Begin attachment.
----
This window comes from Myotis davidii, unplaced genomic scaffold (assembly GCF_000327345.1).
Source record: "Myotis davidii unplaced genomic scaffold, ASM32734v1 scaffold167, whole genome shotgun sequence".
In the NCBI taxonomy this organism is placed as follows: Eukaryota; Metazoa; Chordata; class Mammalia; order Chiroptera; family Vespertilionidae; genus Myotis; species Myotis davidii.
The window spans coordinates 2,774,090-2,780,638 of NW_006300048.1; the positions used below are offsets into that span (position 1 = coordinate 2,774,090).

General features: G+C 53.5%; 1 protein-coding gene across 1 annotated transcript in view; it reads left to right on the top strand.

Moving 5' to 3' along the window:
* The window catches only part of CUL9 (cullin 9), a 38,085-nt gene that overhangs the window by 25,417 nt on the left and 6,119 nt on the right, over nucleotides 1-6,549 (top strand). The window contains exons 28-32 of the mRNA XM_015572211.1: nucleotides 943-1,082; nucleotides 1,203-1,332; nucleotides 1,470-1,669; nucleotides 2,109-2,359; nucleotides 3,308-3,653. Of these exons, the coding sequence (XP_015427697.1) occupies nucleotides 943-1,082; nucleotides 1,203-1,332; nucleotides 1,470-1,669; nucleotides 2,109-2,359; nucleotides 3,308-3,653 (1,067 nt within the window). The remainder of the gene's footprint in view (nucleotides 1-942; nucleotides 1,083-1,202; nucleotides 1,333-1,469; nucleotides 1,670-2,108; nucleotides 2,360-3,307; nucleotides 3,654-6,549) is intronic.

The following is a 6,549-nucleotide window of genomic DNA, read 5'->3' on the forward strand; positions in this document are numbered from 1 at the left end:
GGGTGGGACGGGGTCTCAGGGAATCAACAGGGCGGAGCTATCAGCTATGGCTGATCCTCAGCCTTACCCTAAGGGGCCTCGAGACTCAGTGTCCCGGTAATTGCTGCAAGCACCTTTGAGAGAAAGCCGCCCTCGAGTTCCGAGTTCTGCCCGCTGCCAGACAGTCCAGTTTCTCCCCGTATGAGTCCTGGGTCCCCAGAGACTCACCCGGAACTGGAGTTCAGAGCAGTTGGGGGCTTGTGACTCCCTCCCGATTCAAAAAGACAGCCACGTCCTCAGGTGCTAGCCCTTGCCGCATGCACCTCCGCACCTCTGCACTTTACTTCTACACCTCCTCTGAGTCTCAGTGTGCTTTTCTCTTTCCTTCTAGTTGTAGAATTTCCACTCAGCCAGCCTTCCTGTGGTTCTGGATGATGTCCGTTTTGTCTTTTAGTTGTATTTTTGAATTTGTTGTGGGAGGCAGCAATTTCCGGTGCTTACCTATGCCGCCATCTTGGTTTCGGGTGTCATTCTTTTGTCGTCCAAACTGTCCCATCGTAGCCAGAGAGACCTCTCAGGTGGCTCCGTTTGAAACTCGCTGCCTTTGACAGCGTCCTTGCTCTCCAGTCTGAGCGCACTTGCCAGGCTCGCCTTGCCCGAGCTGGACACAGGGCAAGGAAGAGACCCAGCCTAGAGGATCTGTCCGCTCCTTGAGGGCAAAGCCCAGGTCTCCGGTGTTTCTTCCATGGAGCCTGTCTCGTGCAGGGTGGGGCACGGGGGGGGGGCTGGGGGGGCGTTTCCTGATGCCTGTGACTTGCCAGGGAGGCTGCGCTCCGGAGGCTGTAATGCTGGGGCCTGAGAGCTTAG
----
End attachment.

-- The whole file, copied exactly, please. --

This window comes from Myotis davidii, unplaced genomic scaffold (assembly GCF_000327345.1).
Source record: "Myotis davidii unplaced genomic scaffold, ASM32734v1 scaffold167, whole genome shotgun sequence".
In the NCBI taxonomy this organism is placed as follows: Eukaryota; Metazoa; Chordata; class Mammalia; order Chiroptera; family Vespertilionidae; genus Myotis; species Myotis davidii.
The window spans coordinates 2,774,090-2,780,638 of NW_006300048.1; the positions used below are offsets into that span (position 1 = coordinate 2,774,090).

General features: G+C 53.5%; 1 protein-coding gene across 1 annotated transcript in view; it reads left to right on the top strand.

Moving 5' to 3' along the window:
* The window catches only part of CUL9 (cullin 9), a 38,085-nt gene that overhangs the window by 25,417 nt on the left and 6,119 nt on the right, over nucleotides 1-6,549 (top strand). The window contains exons 28-32 of the mRNA XM_015572211.1: nucleotides 943-1,082; nucleotides 1,203-1,332; nucleotides 1,470-1,669; nucleotides 2,109-2,359; nucleotides 3,308-3,653. Of these exons, the coding sequence (XP_015427697.1) occupies nucleotides 943-1,082; nucleotides 1,203-1,332; nucleotides 1,470-1,669; nucleotides 2,109-2,359; nucleotides 3,308-3,653 (1,067 nt within the window). The remainder of the gene's footprint in view (nucleotides 1-942; nucleotides 1,083-1,202; nucleotides 1,333-1,469; nucleotides 1,670-2,108; nucleotides 2,360-3,307; nucleotides 3,654-6,549) is intronic.

The following is a 6,549-nucleotide window of genomic DNA, read 5'->3' on the forward strand; positions in this document are numbered from 1 at the left end:
GGGTGGGACGGGGTCTCAGGGAATCAACAGGGCGGAGCTATCAGCTATGGCTGATCCTCAGCCTTACCCTAAGGGGCCTCGAGACTCAGTGTCCCGGTAATTGCTGCAAGCACCTTTGAGAGAAAGCCGCCCTCGAGTTCCGAGTTCTGCCCGCTGCCAGACAGTCCAGTTTCTCCCCGTATGAGTCCTGGGTCCCCAGAGACTCACCCGGAACTGGAGTTCAGAGCAGTTGGGGGCTTGTGACTCCCTCCCGATTCAAAAAGACAGCCACGTCCTCAGGTGCTAGCCCTTGCCGCATGCACCTCCGCACCTCTGCACTTTACTTCTACACCTCCTCTGAGTCTCAGTGTGCTTTTCTCTTTCCTTCTAGTTGTAGAATTTCCACTCAGCCAGCCTTCCTGTGGTTCTGGATGATGTCCGTTTTGTCTTTTAGTTGTATTTTTGAATTTGTTGTGGGAGGCAGCAATTTCCGGTGCTTACCTATGCCGCCATCTTGGTTTCGGGTGTCATTCTTTTGTCGTCCAAACTGTCCCATCGTAGCCAGAGAGACCTCTCAGGTGGCTCCGTTTGAAACTCGCTGCCTTTGACAGCGTCCTTGCTCTCCAGTCTGAGCGCACTTGCCAGGCTCGCCTTGCCCGAGCTGGACACAGGGCAAGGAAGAGACCCAGCCTAGAGGATCTGTCCGCTCCTTGAGGGCAAAGCCCAGGTCTCCGGTGTTTCTTCCATGGAGCCTGTCTCGTGCAGGGTGGGGCACGGGGGGGGGGCTGGGGGGGCGTTTCCTGATGCCTGTGACTTGCCAGGGAGGCTGCGCTCCGGAGGCTGTAATGCTGGGGCCTGAGAGCTTAG